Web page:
'Free' Game Making $300 Million Per Month? But I Thought You Can't Make Money On Free...

from the old-school dept

For most of the first decade of the millennium, we would post over and over again about content business models and how "free" content makes a ton of sense as a component of a business model. And yet, people in the legacy entertainment industry would laugh and laugh, and talk about how "you can't make money on free." You even had folks who claimed that if you gave away anything for free it proved you had "no fucking clue" about how to run a business. My favorite may have been Doug Morris, who was boss of Universal Music and then Sony Music, insisting that there was no way anyone in the recording business could make money on "free."

These days, that's all looking pretty silly, but just to drive home the point: the insanely popular free video game Fortnite made $318 million last month. Not last year. Last month. And it's free. Of course, as we've always said, the whole point of free is not that free is the business model, but that free is a part of the business model. And that's exactly how Fortnight works.

Even better, all of that revenue comes from nonessential in-app purchases. You don't ever need to pay any money to play Fortnite. And, if we went by what the entertainment industry "experts" from years past would tell you, if that's the case no one will ever pay. Except, obviously, they are, to the tune of over $300 million per month. Why? Because, they're still buying an actual scarcity: mainly different skins or dances/moves that let them show off. In other words: fashion. Something to make themselves distinct -- to stand out. That is a scarcity. Even in a digital world.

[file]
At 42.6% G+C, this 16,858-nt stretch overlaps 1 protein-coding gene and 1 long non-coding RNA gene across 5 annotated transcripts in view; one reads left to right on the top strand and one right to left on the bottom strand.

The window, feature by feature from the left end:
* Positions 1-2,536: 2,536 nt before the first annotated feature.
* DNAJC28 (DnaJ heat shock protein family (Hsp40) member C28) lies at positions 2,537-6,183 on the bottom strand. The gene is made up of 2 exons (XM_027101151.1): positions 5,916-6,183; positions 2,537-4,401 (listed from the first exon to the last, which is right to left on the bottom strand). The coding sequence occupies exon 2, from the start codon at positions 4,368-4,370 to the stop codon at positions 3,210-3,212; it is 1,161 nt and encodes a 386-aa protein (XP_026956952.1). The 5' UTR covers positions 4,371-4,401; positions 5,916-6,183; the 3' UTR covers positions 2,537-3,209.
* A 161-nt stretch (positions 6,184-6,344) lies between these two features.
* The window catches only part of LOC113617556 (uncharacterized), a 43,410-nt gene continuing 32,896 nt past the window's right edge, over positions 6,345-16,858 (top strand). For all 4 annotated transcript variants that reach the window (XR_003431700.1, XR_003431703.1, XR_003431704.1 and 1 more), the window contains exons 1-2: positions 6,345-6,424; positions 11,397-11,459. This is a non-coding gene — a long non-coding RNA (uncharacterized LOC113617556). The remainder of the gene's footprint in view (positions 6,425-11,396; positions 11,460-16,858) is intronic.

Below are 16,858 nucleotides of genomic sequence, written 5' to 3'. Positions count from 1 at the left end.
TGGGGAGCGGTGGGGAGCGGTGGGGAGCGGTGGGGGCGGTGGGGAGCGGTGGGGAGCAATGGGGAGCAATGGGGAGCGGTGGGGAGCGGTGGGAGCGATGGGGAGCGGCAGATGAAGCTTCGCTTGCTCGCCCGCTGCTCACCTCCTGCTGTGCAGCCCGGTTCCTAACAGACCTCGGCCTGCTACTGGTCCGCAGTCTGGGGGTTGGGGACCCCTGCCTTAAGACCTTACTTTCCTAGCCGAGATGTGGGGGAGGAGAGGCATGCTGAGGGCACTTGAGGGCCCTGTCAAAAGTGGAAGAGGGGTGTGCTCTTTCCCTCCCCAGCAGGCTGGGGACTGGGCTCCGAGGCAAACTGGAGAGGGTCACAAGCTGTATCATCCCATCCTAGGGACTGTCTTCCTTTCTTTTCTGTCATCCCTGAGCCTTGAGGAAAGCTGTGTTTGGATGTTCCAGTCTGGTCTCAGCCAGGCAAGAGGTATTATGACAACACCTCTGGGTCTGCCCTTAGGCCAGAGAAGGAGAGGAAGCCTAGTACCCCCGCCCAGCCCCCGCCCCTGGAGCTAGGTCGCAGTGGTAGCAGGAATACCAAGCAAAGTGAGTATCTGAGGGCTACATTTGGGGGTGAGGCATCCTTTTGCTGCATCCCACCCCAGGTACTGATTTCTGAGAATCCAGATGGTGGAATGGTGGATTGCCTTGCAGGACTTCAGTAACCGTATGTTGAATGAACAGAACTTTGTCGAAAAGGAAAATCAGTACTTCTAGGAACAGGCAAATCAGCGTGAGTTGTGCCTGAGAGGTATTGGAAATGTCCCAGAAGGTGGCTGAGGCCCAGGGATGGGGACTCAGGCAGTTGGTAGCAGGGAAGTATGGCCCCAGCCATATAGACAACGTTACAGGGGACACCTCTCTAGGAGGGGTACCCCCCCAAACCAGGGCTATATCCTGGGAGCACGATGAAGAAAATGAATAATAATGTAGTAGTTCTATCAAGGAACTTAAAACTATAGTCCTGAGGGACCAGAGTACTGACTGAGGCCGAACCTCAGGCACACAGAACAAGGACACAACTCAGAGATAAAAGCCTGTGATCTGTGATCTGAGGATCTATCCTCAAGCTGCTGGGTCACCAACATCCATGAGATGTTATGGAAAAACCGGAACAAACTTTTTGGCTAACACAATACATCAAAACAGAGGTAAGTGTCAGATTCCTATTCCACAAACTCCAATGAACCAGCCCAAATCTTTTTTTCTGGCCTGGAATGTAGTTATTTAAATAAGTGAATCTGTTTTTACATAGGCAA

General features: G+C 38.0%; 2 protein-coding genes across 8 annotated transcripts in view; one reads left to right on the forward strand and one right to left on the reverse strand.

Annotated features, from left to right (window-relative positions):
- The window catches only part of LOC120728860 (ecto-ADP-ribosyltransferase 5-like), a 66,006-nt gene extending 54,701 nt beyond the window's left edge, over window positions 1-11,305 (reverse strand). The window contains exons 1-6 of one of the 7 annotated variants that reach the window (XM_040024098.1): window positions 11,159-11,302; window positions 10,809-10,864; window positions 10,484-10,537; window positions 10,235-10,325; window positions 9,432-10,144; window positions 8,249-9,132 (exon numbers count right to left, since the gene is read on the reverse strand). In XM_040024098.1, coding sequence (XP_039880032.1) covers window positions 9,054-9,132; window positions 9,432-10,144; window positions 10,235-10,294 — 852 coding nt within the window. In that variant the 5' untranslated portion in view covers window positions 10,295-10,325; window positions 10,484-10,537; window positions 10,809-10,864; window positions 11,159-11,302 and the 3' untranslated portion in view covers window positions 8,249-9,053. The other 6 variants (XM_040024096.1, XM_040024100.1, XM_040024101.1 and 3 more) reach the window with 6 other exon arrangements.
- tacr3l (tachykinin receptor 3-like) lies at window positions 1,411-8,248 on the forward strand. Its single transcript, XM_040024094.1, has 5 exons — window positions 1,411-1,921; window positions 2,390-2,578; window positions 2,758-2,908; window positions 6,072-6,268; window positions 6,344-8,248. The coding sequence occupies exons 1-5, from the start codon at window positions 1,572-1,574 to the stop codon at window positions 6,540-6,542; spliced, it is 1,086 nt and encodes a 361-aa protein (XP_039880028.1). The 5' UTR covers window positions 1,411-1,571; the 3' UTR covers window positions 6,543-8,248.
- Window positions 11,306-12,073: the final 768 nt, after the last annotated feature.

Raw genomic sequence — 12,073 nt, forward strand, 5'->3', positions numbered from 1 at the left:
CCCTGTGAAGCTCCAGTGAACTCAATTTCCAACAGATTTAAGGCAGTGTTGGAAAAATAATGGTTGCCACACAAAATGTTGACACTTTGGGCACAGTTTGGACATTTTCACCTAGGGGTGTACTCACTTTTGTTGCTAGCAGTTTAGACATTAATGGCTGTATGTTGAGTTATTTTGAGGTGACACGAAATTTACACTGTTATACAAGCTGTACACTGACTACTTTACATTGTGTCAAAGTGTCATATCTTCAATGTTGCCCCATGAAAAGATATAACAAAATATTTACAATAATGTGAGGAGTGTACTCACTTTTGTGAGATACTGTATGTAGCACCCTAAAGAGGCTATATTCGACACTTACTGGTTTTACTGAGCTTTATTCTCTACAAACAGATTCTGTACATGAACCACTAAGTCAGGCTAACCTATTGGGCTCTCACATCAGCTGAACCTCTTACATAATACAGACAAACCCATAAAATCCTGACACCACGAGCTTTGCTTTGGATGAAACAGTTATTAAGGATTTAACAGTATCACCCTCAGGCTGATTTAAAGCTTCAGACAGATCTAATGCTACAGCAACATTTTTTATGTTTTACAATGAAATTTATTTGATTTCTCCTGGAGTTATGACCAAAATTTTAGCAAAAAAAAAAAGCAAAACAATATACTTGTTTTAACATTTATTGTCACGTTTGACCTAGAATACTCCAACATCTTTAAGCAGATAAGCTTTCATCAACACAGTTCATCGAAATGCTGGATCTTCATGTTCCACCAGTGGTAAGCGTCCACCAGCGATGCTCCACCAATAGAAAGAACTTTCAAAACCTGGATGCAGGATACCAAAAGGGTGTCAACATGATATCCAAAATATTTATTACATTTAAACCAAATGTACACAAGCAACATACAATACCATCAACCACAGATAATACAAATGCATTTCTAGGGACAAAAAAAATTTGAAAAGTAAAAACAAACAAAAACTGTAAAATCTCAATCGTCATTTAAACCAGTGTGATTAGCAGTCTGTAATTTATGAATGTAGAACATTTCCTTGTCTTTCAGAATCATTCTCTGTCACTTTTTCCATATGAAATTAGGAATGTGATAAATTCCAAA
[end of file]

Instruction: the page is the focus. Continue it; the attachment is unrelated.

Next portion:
So, Fortnite is yet another example of how someone is taking a digital property, and leveraging free to attract a massive audience, and then figuring out ways to charge for a scarcity that people actually want to buy. And people are paying like crazy. So, can we put to rest the idea that you can't make money off of free yet?

Filed Under: business models, differentiation, economics, fortnite, free, free to play, scarcity


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  1. icon
    PaulT (profile), 28 Jun 2018 @ 6:59am

    Re: Re: Freedom is hard to control

    I don't see anything in the article that states that this is something completely new. This is more a case of "to those people who wouldn't listen when I explained that it was possible to make money from free products, look at this monster!". There are many, many examples that predate this one, it's just notable because this is both the currently talked about one, and there are some very large numbers involved.

    "Assholes are everywhere and there will be always people who won't want to pay for stuff no matter what"

    This is always worth repeating. I've always said that there are 3 kinds of people - those who will always pay directly, people who will pay for nothing and people who do a little of both. Much of the focus has been on trying to force the second group to pay, while not realising that not only is the latter group far, far larger but often spend more than the former.

    Thankfully, various industries are waking up to these facts, although it has been a long time coming.

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